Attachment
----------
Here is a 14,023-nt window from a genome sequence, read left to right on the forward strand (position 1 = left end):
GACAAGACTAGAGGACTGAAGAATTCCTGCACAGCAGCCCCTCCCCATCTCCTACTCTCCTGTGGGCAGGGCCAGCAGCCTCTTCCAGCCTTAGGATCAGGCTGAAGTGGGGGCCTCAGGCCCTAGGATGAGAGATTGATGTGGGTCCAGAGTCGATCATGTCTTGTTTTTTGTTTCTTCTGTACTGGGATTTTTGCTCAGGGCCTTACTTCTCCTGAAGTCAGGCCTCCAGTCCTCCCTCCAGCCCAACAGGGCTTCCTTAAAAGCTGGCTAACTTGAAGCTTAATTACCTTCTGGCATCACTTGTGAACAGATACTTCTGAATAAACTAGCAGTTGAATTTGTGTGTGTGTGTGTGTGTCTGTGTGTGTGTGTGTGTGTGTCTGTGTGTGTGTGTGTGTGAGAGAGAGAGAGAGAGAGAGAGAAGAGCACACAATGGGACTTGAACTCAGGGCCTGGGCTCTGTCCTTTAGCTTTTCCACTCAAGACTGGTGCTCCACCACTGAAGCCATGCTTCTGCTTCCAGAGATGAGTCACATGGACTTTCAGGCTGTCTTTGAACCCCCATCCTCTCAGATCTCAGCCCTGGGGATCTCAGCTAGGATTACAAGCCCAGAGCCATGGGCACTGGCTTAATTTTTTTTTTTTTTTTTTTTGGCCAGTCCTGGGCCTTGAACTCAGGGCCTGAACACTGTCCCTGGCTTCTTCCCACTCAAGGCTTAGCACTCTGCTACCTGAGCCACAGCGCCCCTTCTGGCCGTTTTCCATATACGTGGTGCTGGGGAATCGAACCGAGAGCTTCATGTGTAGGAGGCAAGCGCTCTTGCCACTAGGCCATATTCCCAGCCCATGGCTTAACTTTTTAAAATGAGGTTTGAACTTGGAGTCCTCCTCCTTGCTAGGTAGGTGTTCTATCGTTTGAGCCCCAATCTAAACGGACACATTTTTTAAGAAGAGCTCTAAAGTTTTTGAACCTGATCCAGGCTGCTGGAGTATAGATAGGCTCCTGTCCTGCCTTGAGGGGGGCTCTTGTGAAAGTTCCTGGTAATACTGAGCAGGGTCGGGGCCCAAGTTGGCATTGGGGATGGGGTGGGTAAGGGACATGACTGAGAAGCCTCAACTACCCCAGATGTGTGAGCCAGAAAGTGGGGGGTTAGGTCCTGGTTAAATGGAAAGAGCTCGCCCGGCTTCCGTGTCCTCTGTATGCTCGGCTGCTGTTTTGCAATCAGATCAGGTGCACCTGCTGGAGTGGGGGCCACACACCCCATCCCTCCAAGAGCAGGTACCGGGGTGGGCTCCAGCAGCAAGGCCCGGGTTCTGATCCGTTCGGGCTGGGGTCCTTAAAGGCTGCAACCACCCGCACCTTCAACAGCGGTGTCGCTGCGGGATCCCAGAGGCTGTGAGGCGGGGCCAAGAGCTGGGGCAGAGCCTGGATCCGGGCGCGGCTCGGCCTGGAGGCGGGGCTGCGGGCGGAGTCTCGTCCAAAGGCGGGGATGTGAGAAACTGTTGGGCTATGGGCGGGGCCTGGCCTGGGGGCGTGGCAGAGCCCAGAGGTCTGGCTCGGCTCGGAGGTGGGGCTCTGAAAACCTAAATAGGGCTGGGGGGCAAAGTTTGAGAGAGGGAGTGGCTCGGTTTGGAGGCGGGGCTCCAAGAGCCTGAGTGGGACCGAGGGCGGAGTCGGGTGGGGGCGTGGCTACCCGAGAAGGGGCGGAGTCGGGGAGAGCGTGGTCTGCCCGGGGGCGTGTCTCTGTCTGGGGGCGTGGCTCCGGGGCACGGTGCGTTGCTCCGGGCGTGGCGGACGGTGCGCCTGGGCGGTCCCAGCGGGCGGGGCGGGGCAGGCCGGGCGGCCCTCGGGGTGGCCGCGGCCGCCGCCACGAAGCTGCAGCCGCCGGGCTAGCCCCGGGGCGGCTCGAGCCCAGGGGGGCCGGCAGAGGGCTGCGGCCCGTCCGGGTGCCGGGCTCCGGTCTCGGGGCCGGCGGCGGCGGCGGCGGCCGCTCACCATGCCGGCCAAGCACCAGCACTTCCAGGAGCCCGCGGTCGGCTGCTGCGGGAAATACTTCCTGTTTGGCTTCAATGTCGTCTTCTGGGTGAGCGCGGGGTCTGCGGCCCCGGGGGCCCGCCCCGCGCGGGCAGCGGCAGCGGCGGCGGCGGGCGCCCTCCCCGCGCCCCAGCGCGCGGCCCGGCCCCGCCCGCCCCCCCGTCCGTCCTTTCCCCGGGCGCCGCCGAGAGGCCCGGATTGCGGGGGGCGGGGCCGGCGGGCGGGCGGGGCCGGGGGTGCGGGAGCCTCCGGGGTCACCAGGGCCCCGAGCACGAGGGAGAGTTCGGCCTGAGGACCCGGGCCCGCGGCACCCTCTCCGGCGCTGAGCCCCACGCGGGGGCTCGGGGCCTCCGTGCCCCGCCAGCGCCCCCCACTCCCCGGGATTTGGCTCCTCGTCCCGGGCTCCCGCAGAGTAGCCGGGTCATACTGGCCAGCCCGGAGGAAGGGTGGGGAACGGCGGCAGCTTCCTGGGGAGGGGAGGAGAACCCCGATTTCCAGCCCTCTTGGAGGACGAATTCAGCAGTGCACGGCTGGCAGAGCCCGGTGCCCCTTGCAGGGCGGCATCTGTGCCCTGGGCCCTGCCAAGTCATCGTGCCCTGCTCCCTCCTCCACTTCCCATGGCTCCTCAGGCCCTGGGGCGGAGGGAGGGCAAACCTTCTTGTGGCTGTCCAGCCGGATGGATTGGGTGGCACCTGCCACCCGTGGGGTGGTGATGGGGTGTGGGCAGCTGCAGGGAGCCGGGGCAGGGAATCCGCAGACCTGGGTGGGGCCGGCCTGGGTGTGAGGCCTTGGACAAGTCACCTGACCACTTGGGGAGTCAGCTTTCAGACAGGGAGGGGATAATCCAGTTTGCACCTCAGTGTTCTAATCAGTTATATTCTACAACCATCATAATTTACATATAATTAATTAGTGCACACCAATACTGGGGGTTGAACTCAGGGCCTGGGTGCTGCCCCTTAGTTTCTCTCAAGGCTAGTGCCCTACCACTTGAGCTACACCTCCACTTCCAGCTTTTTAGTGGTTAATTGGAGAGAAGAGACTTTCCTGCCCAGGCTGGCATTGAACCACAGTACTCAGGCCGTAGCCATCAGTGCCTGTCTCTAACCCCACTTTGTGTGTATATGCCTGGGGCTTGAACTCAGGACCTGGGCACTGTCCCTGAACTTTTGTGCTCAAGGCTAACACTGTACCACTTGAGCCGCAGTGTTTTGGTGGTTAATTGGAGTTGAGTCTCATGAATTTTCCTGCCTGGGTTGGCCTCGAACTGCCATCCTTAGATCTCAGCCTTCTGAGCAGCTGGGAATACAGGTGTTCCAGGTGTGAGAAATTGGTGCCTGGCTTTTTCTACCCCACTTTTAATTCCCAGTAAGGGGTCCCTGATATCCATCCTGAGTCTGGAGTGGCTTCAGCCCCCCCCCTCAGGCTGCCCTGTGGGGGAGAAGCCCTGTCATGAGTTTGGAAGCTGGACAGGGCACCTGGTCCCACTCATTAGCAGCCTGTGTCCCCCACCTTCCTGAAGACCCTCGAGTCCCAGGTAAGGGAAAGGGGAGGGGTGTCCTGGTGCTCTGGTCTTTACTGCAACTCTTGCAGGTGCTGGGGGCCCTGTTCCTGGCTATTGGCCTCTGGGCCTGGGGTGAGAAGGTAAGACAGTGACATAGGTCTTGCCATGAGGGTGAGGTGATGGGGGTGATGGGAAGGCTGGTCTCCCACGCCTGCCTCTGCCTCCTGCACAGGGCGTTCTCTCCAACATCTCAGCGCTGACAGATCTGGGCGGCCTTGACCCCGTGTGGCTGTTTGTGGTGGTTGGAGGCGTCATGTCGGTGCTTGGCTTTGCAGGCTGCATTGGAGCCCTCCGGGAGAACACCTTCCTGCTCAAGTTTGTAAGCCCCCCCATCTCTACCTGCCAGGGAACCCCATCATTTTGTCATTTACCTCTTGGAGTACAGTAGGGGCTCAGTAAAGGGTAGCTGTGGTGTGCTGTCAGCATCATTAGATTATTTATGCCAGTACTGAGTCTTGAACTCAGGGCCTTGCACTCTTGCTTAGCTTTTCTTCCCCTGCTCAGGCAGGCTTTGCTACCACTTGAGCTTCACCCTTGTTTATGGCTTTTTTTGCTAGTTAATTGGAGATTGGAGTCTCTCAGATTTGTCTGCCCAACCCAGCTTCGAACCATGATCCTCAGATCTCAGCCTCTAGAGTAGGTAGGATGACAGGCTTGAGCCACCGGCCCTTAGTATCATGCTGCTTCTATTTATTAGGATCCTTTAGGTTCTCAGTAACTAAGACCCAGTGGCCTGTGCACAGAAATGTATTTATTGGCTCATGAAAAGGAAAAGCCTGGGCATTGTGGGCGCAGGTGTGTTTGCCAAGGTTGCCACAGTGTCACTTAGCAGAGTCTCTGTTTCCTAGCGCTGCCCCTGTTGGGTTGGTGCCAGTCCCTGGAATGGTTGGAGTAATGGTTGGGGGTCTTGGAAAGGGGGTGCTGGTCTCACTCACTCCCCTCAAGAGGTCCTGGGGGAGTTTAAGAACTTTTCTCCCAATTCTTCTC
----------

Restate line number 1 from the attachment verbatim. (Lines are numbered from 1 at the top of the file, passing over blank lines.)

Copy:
Here is a 14,023-nt window from a genome sequence, read left to right on the forward strand (position 1 = left end):